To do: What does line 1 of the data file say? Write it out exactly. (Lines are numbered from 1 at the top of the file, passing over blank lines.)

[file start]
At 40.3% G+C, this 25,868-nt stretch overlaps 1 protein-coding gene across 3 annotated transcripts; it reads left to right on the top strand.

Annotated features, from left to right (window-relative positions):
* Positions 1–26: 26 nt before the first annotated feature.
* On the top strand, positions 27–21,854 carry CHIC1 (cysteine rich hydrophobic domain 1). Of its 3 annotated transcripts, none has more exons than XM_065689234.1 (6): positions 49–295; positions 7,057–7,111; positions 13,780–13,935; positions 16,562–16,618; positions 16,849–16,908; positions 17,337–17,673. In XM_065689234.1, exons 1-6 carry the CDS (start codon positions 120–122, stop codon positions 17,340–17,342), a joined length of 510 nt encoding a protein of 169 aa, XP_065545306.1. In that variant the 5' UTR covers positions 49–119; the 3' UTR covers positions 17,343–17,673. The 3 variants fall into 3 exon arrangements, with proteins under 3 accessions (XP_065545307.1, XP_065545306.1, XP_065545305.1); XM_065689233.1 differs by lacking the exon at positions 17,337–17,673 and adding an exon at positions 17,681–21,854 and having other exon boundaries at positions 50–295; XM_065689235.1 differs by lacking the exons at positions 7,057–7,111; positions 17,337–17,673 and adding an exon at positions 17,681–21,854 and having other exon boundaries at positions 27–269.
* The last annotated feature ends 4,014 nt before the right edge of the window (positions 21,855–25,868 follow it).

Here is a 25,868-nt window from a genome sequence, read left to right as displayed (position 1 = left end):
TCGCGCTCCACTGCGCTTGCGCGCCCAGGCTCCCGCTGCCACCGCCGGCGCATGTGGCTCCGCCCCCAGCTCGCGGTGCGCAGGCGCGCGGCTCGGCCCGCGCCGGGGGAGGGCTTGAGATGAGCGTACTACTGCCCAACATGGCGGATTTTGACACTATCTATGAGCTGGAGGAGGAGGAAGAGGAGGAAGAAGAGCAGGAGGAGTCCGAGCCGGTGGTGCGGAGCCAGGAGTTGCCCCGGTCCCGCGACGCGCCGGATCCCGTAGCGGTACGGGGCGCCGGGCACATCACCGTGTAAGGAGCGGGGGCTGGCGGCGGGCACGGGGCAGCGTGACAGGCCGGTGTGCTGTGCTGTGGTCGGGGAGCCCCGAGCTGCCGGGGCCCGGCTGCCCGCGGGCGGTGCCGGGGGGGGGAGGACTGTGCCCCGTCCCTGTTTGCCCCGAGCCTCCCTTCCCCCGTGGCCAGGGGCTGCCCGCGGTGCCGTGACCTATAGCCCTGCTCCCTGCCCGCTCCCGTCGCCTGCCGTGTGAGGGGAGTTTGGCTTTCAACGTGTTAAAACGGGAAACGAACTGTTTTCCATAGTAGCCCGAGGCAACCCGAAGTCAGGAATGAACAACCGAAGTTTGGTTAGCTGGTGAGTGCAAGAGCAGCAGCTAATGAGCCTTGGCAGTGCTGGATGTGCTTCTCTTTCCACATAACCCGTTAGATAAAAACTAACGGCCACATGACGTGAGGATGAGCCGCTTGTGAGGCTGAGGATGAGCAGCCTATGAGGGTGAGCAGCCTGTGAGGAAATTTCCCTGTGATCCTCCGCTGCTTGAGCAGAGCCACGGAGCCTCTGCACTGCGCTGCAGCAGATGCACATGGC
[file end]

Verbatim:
At 40.3% G+C, this 25,868-nt stretch overlaps 1 protein-coding gene across 3 annotated transcripts; it reads left to right on the top strand.